CGI Joe

How the military and private tech contractors are training a new generation of soldiers

By all accounts, the U.S. Armed Forces devote far more time, money, and research to soldier training than any other military in the world, creating a nexus of academic, corporate, and military interests collaboratively devoted to pushing new-media technologies forward. Thus the conference's Orlando location: University of Central Florida professor Christopher Stapleton, on hand at I/ITSEC with his school's Media Convergence Laboratory, argues that "central Florida is the world capital of experiential entertainment." The area boasts not only long-standing military training centers and significant investment from the Department of Defense, but also the aerospace and theme park industries.

Michael Macedonia, the affable young chief scientist and technology officer of PEO STRI, the army's Orlando-based office for simulation and training, stresses that the large-scale shoot-'em-ups on display at I/ITSEC are definitely not just big-boy's toys. "First of all," he says, "the object is not to entertain you, but to train you." He continues, "The reality is, if you really look at some of these things, they would actually be quite boring to your average game player," noting that many simulations are created to train for mundane skills, like machine maintenance. Such high-tech training, Macedonia explains, is part of the new military's post-Vietnam paradigm. Before 1970, he says, the U.S. Army "trained through blood. Technology for training was considered expensive. People were cheap."

Macedonia brings up the case of Full Spectrum Warrior, a much publicized video game developed by the army with the help of a commercial gaming company. A popular, gamer-friendly version was released for Xbox in the summer of 2004 to critical acclaim and healthy sales. A related but different form is currently used as a tactical trainer within the military. "If you play the army version—which is the only one that the army endorses, by the way—it's actually very realistic, but it's really hard. People complain that they get killed in five minutes, and can't figure it out. Well, that's because we're trying to get as realistic as possible. It's about training, and so it's about making it hard."

Make way for Tomorrowland: The training camps of the future
Photograph by Jennifer Cortner
Make way for Tomorrowland: The training camps of the future

Not that fun does not have its place. Specialist Samuel England, a fresh-faced 19-year-old stationed at the National Training Center in Fort Irwin, California, came to I/ITSEC to showcase the Engagement Skills Trainer 2000. England appears in the trainer's video as an actor. "Making it was actually pretty fun, just like, I guess, any sort of Hollywood-style thing," he says, grinning. At I/ITSEC, he and two other soldiers shot at the EST2000 video screen with mock rifles, trying to take down images of actors playing Iraqi insurgents. England explains that "the Iraqis are actually paid people from Titan," a major military contracting firm. "They actually get Iraqi civilians, ex-Iraqi police, and Iraqi military, and they move over to the States. They act in the films, and they work at NTC." (Although Titan would not return calls to confirm their role in casting actors for the EST 2000, representatives at the NTC said that if such a video were produced at NTC, then their on-site Iraqi employees would likely be involved.)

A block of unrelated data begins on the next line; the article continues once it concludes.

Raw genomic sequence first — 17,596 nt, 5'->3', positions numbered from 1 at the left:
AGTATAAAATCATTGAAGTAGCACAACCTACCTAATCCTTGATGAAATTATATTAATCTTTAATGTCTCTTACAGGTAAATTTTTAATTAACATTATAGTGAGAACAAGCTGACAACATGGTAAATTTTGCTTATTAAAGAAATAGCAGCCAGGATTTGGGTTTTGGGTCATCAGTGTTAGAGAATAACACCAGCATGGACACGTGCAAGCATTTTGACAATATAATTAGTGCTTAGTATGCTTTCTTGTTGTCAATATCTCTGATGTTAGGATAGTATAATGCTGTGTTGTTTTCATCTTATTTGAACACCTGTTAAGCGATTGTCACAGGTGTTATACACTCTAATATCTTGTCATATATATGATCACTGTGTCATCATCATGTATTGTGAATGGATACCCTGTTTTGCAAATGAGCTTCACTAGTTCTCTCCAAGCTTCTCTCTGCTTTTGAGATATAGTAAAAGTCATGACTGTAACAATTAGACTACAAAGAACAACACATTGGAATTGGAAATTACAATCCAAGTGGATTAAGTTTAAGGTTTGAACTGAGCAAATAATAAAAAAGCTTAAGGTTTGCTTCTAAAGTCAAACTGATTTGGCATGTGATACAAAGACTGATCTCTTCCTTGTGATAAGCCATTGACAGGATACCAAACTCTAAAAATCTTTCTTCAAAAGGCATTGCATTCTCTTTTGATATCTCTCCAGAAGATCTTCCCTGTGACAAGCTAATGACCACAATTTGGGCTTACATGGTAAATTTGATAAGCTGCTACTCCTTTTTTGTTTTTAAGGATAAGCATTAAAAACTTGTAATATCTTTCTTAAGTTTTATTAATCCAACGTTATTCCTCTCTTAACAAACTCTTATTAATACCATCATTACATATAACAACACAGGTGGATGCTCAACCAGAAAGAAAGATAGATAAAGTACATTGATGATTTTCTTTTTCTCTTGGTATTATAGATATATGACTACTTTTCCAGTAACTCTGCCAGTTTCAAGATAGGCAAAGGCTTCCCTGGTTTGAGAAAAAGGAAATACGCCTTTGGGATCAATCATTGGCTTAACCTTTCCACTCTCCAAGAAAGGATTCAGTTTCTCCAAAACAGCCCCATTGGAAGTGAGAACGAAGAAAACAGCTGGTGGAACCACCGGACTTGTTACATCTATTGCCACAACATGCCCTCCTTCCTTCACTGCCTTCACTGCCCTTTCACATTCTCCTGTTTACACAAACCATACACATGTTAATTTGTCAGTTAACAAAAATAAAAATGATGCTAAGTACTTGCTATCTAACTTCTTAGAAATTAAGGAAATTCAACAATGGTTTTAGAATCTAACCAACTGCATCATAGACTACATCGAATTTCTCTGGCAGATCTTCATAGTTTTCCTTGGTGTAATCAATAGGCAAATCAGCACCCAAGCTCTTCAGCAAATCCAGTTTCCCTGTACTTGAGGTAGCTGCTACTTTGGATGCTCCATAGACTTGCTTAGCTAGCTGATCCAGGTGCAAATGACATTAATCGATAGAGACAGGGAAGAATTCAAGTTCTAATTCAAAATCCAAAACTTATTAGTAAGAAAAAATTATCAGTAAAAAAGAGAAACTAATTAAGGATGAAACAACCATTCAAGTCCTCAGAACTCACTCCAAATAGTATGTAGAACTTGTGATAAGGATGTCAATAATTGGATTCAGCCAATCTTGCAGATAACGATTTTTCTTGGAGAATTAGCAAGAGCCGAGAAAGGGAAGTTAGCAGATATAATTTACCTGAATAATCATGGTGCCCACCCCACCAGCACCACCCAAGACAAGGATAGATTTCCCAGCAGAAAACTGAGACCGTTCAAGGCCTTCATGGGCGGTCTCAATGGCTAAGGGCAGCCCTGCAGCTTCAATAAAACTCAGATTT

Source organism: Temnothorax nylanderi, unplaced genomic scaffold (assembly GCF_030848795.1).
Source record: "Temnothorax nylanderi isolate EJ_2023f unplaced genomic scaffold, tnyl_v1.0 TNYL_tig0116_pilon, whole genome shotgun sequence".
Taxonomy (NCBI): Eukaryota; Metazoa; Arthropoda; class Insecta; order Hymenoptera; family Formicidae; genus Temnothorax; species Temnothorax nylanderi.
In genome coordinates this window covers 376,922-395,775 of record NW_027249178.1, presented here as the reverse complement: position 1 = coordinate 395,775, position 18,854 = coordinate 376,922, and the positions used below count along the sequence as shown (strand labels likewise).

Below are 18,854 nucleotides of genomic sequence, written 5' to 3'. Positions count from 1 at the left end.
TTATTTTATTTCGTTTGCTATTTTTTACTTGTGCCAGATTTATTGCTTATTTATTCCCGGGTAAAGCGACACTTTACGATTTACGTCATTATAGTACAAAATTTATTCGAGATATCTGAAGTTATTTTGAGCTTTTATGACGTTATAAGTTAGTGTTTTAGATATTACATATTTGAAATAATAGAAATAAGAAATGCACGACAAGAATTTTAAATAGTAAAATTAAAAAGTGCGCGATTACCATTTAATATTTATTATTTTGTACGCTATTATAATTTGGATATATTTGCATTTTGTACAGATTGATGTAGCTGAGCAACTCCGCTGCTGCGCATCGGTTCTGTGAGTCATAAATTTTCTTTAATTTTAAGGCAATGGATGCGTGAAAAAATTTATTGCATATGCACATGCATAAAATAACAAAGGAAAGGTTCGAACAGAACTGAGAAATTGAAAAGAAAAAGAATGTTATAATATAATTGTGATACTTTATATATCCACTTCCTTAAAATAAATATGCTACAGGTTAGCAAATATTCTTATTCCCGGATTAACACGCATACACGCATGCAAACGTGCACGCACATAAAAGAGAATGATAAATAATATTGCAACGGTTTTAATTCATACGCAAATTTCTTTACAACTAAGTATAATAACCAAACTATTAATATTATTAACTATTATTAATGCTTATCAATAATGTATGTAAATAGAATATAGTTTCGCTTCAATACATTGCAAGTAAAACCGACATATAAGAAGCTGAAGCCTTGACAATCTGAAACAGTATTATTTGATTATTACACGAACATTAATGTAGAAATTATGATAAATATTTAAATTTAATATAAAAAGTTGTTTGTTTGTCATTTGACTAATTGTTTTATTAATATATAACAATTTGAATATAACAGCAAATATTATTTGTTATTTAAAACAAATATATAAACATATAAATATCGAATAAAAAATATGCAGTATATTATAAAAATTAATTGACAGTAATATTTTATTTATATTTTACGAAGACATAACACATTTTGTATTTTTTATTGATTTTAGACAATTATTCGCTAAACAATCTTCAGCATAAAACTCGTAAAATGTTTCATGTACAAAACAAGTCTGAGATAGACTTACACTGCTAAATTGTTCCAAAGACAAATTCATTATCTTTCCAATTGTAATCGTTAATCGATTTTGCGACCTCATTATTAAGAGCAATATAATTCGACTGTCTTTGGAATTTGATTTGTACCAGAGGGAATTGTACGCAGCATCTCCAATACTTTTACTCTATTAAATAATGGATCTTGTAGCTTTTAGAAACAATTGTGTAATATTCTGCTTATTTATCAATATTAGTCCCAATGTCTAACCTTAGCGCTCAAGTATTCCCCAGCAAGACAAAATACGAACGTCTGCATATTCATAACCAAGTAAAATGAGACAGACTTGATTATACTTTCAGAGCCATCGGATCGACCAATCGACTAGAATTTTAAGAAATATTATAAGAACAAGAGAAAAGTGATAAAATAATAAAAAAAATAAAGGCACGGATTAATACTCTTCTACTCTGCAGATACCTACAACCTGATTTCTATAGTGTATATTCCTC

At the display for America's Army—the globally popular online game developed as an army recruitment tool—local teenagers scrambled to play with the America's Army Vehicle Convoy Trainer, which looks like an armed, wheel-less Humvee placed in front of an oversize video game screen depicting yet another virtual Iraq filled with digital insurgents. Though available for free on the army's recruitment site since July 4, 2002, America's Army is now being retooled into a training device as well, not only for the military but potentially for other agencies like the Secret Service. "Fun is central," says Colonel Casey Wardynski, originator and director of the America's Army project. "A 'fun' training system means keeping soldiers engaged voluntarily. This situation makes for better training, and can even extend the training day into the barracks, where soldiers could continue to train in their off time."

Already, americasarmy.com touts that America's Army's Government Applications and Future Applications development teams will feed tidbits of new innovations back into the free game, to whet the appetites of its devoted online following. Preliminary materials tout the project as a good "return on investment" for a game that initially cost $7.5 million to develop. "The country is at war and to the extent that America's Army can play a larger role, it should," says Wardynski. "We know there is no silver bullet for homeland security. In this case America's Army can serve two purposes for one taxpayer investment—communicate with young adults about soldiering and provide Americans with skills to address immediate consequences in a first-responder situation."

The fusion of playtime with wartime seems perfectly natural to the folks at I/ITSEC. Many of the participating companies play both sides of the fence, to some extent: VirTra Systems makes both immersive-training devices and theme park attractions, though the former have overtaken the latter in the past four years. "Education, entertainment, training—they're all the same thing," argues Stapleton, who himself comes from a background developing technology for Broadway and theme parks. "They're all in the same business of making memories for a lifetime. When you get down to that, it's not really about the technology—even though it gives us more capabilities—it's about the impact it has on us."

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